Paying extortion doesn’t mean the other group won’t approach you for money, and this has also seen a decrease in share for groups that were traditionally the sole operator in extortion. In some areas, the turfs are neatly demarcated and work with mutual understanding, given the political deals between the groups’ leaders or parties. But with the involvement of criminal groups with no political affiliation, a turf war has emerged and results in a renewal of target-based killings.

But there is no one to turn to. The police have been deemed as being ineffective in dealing with the situation; since it is highly politicised, few traders actually lodge First Information Reports (FIRs) with the city’s cops.

Even with the initiation of an Anti Extortion Cell, few have stepped up to register complaints and prefer to reply on personal connections to rid themselves of the extortionists. Despite the furore over extortion, Karachi police chief Akhtar Hussain Gorchani has only received 15 complaints in 10 days. “I thought extortion had reached a limit but I am confused at the few numbers of complaints received by the Anti Extortion Cell,” he told The Express Tribune. “Either people can’t develop trust in the police or there’s some other reason.”

Crime Investigation Department SSP Fayyaz Khan said that criminal gangs have complicated the city’s situation, since they use the names of influential political parties to back up their demands. He said there is violent retribution for those who refuse to pay up.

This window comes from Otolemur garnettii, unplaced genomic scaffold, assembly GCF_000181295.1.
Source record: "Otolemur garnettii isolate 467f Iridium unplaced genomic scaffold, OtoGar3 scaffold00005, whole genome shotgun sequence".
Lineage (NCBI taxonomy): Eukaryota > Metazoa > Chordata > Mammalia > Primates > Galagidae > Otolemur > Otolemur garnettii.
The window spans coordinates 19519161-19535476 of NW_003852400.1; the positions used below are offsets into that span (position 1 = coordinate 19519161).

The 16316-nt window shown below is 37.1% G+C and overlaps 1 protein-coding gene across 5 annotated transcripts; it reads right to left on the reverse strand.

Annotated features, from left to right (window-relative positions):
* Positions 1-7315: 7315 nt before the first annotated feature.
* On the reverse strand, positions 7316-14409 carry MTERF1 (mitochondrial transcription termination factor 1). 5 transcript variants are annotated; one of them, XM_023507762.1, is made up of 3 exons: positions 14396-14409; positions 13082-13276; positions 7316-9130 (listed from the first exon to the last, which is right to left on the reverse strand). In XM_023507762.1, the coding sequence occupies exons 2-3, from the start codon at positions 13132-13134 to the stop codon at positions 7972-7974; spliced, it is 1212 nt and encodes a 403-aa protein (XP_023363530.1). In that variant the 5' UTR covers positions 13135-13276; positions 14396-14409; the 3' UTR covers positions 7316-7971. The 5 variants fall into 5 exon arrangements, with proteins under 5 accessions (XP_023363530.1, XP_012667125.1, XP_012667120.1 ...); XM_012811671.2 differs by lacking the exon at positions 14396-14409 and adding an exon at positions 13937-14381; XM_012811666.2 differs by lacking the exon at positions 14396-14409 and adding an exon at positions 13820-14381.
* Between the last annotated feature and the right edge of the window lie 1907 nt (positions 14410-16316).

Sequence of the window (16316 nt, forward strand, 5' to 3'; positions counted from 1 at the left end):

This also makes it difficult to estimate how much money is extorted from Karachi, though a source said that at least Rs10.5 million was demanded from the traders on Tariq Road each month. In his testimony to the Supreme Court of Pakistan last August, the DG Rangers said that extortion is a ‘normal practice’ and at least Rs10 million is collected every day, from shopkeepers to the city’s prominent businessmen. The negotiated amount that is paid is far less than what is being demanded.

For complainants who don’t have someone influential backing them up, they can’t find a way to track who has made the extortion demands over the phone. Often, a caller will use a single phone number to dial 20 traders and make demands, but the process of verification is difficult. The police do not appear to have access to trace calls, and requests end up going through several levels, from the SHO to the SSP to the DIG to the additional IG, who will then forward it to the Intelligence Bureau who will ask the Inter-Services Intelligence to help. It can take up to three months to trace calls through the official route, which makes the notion of listing the cell phone numbers being used in complaints useless.

*Names have been changed to protect the privacy of individuals

SOME BHATTA PRONE AREAS (according to police sources):

Gulshan-e-Maymar, Gulistan-e-Jauhar, Sacchal, Gadap, Malir, Gulshan-e-Hadeed, Bin Qasim, Lyari, Old city areas, Garden, Golimar, Pak Colony, Site, Shershah scrap market, Saddar, Napier Road, Kharadar, Mithadar, New Karachi, Surjani, Ranchore Line, Soldier Bazaar, Shah Faisal Colony, Korangi, Landhi, Kharadar, Liaquatabad, Sohrab Goth, Orangi, Qasba, Banaras, Kati Pahari, SITE, Baldia, Gulshan-e-Iqbal, Essa Nagri, Old Sabzi Mandi, Abul Hassan Ispahani Road, Hassan Square, Bahadurabad, Quaidabad, Keamari, Tariq Road, Sharafi Goth, Korangi, Lyari, Kharadar, Mithadar, New Karachi and Quaidabad.